Updated: 07/29/2013 7:21 AM KSTP.com By: Jessica Miles
A Roseville family who lost their 12-year-old son suddenly almost three years ago is urging the public to get informed about commotio cordis before school sports begin this fall.
Carter Geyen was with a friend at a park near his home Aug. 1, 2010. The boys were playing with a slingshot.
A rock they shot from the slingshot came back down and hit Carter right in the heart and sent him into cardiac arrest. He was rushed to the hospital but died.
Commotio cordis is a rare condition that experts say typically affects the young, those under the age of 25, with the peak age being 13.
It is most commonly heard about in sports like baseball, hockey and lacrosse. US Lacrosse has taken the initiative to get Automatic External Defibrillators, or AEDs, to teams at a reduced cost.
They normally sell for about $1,600, but lacrosse teams or associations can apply and get them for $700.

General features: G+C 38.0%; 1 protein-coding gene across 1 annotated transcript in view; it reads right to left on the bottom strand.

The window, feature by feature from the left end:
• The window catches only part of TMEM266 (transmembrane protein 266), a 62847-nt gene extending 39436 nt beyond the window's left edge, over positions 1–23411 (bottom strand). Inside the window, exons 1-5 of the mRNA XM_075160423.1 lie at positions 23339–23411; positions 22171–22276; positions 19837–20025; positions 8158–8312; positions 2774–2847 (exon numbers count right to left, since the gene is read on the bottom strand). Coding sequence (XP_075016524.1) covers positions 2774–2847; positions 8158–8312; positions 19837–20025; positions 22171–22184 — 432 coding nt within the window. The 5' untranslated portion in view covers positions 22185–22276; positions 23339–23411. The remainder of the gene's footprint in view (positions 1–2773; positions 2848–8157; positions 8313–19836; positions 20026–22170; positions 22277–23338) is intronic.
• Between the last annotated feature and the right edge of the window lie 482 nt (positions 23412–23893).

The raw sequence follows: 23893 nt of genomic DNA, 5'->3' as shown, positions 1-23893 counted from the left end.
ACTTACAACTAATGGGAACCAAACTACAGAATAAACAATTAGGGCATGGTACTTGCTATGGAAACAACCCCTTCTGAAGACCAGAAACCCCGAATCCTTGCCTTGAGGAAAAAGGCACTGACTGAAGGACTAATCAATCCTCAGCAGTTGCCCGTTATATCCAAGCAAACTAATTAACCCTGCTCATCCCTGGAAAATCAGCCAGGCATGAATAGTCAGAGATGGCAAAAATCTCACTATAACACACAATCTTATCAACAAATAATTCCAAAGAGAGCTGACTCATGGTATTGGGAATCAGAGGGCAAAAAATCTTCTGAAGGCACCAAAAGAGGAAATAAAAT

Dr. Barry Maron does research for the Minneapolis Heart Institute Foundation; he's also one of the world's leading experts when it comes to commotio cordis.
He says most people have never heard about this risk, whether it is sports or everyday living, but it is real and it is a relatively newly-recognized cause of sudden death.
He says two decades ago the survivability rate for commotio cordis was only 15 percent. Now, it's 55 percent thanks to education and availability of AEDs.
Click here for more information on the Minneapolis Heart Institute Foundation.
Click here for more information about the AED program through US Lacrosse.